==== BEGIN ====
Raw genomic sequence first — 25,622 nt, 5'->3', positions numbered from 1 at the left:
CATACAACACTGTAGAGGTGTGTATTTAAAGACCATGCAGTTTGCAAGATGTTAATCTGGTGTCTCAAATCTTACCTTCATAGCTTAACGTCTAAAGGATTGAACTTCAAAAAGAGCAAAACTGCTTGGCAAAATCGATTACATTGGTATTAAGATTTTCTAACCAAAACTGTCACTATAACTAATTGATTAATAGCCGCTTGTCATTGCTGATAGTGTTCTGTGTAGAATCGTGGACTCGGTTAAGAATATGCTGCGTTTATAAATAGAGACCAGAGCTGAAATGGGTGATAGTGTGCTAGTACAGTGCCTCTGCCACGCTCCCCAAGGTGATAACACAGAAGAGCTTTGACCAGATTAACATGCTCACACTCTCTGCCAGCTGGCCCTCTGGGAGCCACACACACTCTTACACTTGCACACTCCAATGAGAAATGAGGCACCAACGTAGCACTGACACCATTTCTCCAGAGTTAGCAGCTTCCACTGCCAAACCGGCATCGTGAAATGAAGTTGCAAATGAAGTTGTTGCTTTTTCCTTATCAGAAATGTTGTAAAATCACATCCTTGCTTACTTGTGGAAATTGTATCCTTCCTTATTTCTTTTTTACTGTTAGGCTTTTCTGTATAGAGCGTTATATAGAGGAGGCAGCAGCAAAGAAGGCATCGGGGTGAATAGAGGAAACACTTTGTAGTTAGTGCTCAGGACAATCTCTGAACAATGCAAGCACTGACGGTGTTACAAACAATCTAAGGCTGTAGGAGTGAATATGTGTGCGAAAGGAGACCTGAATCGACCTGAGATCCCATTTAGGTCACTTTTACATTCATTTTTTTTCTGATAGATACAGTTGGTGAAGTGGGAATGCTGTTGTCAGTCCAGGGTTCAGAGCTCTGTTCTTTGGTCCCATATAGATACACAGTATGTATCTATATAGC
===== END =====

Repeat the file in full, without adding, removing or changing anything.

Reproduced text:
Raw genomic sequence first — 25,622 nt, 5'->3', positions numbered from 1 at the left:
CATACAACACTGTAGAGGTGTGTATTTAAAGACCATGCAGTTTGCAAGATGTTAATCTGGTGTCTCAAATCTTACCTTCATAGCTTAACGTCTAAAGGATTGAACTTCAAAAAGAGCAAAACTGCTTGGCAAAATCGATTACATTGGTATTAAGATTTTCTAACCAAAACTGTCACTATAACTAATTGATTAATAGCCGCTTGTCATTGCTGATAGTGTTCTGTGTAGAATCGTGGACTCGGTTAAGAATATGCTGCGTTTATAAATAGAGACCAGAGCTGAAATGGGTGATAGTGTGCTAGTACAGTGCCTCTGCCACGCTCCCCAAGGTGATAACACAGAAGAGCTTTGACCAGATTAACATGCTCACACTCTCTGCCAGCTGGCCCTCTGGGAGCCACACACACTCTTACACTTGCACACTCCAATGAGAAATGAGGCACCAACGTAGCACTGACACCATTTCTCCAGAGTTAGCAGCTTCCACTGCCAAACCGGCATCGTGAAATGAAGTTGCAAATGAAGTTGTTGCTTTTTCCTTATCAGAAATGTTGTAAAATCACATCCTTGCTTACTTGTGGAAATTGTATCCTTCCTTATTTCTTTTTTACTGTTAGGCTTTTCTGTATAGAGCGTTATATAGAGGAGGCAGCAGCAAAGAAGGCATCGGGGTGAATAGAGGAAACACTTTGTAGTTAGTGCTCAGGACAATCTCTGAACAATGCAAGCACTGACGGTGTTACAAACAATCTAAGGCTGTAGGAGTGAATATGTGTGCGAAAGGAGACCTGAATCGACCTGAGATCCCATTTAGGTCACTTTTACATTCATTTTTTTTCTGATAGATACAGTTGGTGAAGTGGGAATGCTGTTGTCAGTCCAGGGTTCAGAGCTCTGTTCTTTGGTCCCATATAGATACACAGTATGTATCTATATAGC